Teaching your child to ride a bicycle for the first time can be challenging for many of us, however with perseverance it can be one of life’s nourishing moments of happiness as a proud parent!
- Make it fun!
Ride to the park or in your local school playground. A relatively flat open space is ideal. You can use markers or painted lines to add challenges or targets to reach or ride around. Remember to set the ground rules at the very beginning to avoid conflict later. ALWAYS wear a helmet when cycling and a long sleeve t-shirt, long pants and gloves are advised.
2. Little steps
Rome wasn’t built in a day so remember to keep it simple and focus on one factor at a time. It could take many rides, weeks or months until they do it. Stay patient! They WILL do, once they are ready.
3. Avoid “running before you can walk” with stabilisers
Just like when your child learnt to walk they have to understand how to balance first. Using a bike with stabilisers can provide short term success as your child can cycle longer distances at higher speeds. However once they can pedal many children struggle how to learn to control (lean, steer, brake) their bike whilst pedalling. Which is why we recommend you to AVOID stabilisers!
Balance bikes fill this gap and have changed learning how to ride forever! They have no pedals so are great for establishing movement patterns such as pushing off when starting from one foot and putting your feet down when you want to stop (or to avoid falling). Your child will learn how to steer and how much to lean just to roll forward on two wheels.
If you choose to start your child off with a balance bike, skills often taken for granted when cycling such as controlling their speed on different grades, pushing harder to accelerate or climbing uphill are learnt as your child has fun riding!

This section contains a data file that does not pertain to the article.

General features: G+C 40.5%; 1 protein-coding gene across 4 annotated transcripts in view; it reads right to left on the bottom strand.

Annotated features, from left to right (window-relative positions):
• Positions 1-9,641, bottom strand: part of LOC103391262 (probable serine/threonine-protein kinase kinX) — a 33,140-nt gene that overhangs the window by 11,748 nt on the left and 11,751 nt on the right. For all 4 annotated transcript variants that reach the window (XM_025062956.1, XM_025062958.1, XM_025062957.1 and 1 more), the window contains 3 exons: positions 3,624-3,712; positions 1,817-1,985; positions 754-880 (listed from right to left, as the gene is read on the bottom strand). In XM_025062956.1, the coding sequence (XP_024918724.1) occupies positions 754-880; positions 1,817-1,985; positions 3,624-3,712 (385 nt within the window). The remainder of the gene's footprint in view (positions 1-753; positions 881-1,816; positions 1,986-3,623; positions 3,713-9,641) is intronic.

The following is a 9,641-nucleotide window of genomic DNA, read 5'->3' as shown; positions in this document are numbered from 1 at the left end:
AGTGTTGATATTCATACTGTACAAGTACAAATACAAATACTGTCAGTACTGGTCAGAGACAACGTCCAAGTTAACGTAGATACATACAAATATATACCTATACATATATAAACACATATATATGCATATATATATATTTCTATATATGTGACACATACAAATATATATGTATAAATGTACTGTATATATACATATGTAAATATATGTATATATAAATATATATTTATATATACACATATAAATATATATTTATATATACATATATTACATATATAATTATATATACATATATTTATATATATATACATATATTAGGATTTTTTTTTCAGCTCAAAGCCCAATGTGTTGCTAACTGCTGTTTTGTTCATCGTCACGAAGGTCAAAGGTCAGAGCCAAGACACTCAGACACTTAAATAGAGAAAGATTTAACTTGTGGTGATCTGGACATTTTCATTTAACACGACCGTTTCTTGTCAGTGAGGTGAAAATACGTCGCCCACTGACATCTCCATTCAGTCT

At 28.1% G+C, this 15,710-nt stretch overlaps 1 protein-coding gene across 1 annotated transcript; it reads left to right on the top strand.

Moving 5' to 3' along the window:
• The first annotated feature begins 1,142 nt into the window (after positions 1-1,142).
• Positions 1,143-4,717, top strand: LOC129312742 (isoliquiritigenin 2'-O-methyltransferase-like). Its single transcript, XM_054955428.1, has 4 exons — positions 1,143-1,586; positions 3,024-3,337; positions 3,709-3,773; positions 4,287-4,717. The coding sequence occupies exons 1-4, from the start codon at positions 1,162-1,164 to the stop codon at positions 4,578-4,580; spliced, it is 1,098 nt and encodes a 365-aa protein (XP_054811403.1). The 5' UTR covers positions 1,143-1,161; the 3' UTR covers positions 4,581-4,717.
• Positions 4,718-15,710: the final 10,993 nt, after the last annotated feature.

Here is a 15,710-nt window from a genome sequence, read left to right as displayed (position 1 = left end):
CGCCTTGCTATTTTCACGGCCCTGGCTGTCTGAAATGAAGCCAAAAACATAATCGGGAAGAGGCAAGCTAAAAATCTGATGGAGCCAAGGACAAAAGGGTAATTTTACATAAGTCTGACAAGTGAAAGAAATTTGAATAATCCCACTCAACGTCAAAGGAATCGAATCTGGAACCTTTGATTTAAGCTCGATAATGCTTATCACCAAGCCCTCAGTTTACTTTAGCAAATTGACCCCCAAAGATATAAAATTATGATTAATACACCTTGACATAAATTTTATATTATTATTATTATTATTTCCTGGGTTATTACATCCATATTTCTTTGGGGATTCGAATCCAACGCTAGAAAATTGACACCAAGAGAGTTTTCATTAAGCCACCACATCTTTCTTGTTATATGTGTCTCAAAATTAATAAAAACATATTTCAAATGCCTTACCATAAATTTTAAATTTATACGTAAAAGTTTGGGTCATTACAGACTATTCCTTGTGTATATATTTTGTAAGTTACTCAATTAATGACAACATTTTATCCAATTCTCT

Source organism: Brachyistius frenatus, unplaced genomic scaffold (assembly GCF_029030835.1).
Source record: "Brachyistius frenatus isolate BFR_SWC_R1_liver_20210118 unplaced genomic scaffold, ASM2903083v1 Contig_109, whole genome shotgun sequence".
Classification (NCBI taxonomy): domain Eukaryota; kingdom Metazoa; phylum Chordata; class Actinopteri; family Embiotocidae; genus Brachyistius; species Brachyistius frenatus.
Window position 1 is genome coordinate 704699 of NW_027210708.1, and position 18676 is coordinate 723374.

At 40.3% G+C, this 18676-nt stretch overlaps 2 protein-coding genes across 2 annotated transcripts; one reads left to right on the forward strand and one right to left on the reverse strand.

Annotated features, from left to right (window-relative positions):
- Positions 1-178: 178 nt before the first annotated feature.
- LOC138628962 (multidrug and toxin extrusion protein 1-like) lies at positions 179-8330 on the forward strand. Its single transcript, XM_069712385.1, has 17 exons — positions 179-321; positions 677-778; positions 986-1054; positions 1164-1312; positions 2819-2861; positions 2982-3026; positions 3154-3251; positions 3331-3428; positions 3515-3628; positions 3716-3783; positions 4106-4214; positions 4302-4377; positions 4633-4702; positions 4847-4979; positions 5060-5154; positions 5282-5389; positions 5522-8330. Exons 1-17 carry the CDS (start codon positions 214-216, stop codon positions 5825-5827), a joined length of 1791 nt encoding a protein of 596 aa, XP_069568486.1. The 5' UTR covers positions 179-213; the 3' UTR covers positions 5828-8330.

With older or taller children learning to balance you can remove the pedals and lower the saddle height until they can touch their toes to the floor to create bigger balance bike.
4. Safely crashing!
Impossible you might say! Research shows that early verbal warnings or instructions such as “Ride slowly down this steep hill” can help avoid crashes. Also by practicing how to fall, it can reduce the severity of many incidents of injury in sport, not just cycling. Young children love physical play so practice army rolls in the garden, climbing up and down steps so that when things do go wrong your child can use their learned movement patterns to roll out of trouble and avoid injury. (Kindly demonstrated by my son in the photo above).
5. Lead by example
Like most walks of life, there is always someone we look up to. Be that person! By showing rather than telling you can make the most of a fun activity for you to share together instead of constantly reminding.
So wear your helmet and demonstrate the behaviour you want to see from your children. Remember, it is easier said than done!
6. Build confidence and manage risk with play
If you choose to start your child off with a balance bike, they will learn how to steer and how much to lean just to move forward on two wheels. Skills often taken for granted such as controlling their speed on different grades, pushing harder to accelerate or climb uphill are essential to riding confidently with or without pedals.
Allow your child to explore what’s possible on their bike, remembering step number two. Boundaries must be pushed at times in order to progress however do not be afraid to step in and stop when you feel it’s unsafe! You can even get friends involved as children will learn from each other and it’s great to see peers riding around together at any age.
7. Keep making it fun!
We mention this twice because as adults we regularly forget! Let your child lead the way and they might surprise you with an astonishing idea or just burst out with infectious laughs and giggles.
With this guidance you can help your child to experience the wonderful feeling of freedom, being able to ride independently, where ever they choose to travel. The journey begins here..